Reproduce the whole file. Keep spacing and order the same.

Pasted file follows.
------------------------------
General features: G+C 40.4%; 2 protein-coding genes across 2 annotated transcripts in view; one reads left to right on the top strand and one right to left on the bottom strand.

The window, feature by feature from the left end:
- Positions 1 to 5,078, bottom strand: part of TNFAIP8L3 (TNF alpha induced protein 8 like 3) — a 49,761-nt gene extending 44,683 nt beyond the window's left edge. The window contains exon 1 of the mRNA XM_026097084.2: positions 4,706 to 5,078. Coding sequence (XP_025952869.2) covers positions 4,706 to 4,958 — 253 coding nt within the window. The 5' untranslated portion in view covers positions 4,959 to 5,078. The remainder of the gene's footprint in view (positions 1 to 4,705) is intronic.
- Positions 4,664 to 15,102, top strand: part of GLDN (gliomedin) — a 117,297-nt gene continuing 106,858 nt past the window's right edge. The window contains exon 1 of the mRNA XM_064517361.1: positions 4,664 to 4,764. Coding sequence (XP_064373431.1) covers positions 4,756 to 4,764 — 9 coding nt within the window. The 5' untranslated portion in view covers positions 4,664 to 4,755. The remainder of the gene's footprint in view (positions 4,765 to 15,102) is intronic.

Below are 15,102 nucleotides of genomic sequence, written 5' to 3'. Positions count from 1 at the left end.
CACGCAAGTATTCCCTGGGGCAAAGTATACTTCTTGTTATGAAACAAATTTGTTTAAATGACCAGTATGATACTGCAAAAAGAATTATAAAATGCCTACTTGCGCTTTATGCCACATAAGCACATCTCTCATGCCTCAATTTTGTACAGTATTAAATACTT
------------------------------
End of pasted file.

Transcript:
General features: G+C 40.4%; 2 protein-coding genes across 2 annotated transcripts in view; one reads left to right on the top strand and one right to left on the bottom strand.

The window, feature by feature from the left end:
- Positions 1 to 5,078, bottom strand: part of TNFAIP8L3 (TNF alpha induced protein 8 like 3) — a 49,761-nt gene extending 44,683 nt beyond the window's left edge. The window contains exon 1 of the mRNA XM_026097084.2: positions 4,706 to 5,078. Coding sequence (XP_025952869.2) covers positions 4,706 to 4,958 — 253 coding nt within the window. The 5' untranslated portion in view covers positions 4,959 to 5,078. The remainder of the gene's footprint in view (positions 1 to 4,705) is intronic.
- Positions 4,664 to 15,102, top strand: part of GLDN (gliomedin) — a 117,297-nt gene continuing 106,858 nt past the window's right edge. The window contains exon 1 of the mRNA XM_064517361.1: positions 4,664 to 4,764. Coding sequence (XP_064373431.1) covers positions 4,756 to 4,764 — 9 coding nt within the window. The 5' untranslated portion in view covers positions 4,664 to 4,755. The remainder of the gene's footprint in view (positions 4,765 to 15,102) is intronic.

Below are 15,102 nucleotides of genomic sequence, written 5' to 3'. Positions count from 1 at the left end.
CACGCAAGTATTCCCTGGGGCAAAGTATACTTCTTGTTATGAAACAAATTTGTTTAAATGACCAGTATGATACTGCAAAAAGAATTATAAAATGCCTACTTGCGCTTTATGCCACATAAGCACATCTCTCATGCCTCAATTTTGTACAGTATTAAATACTT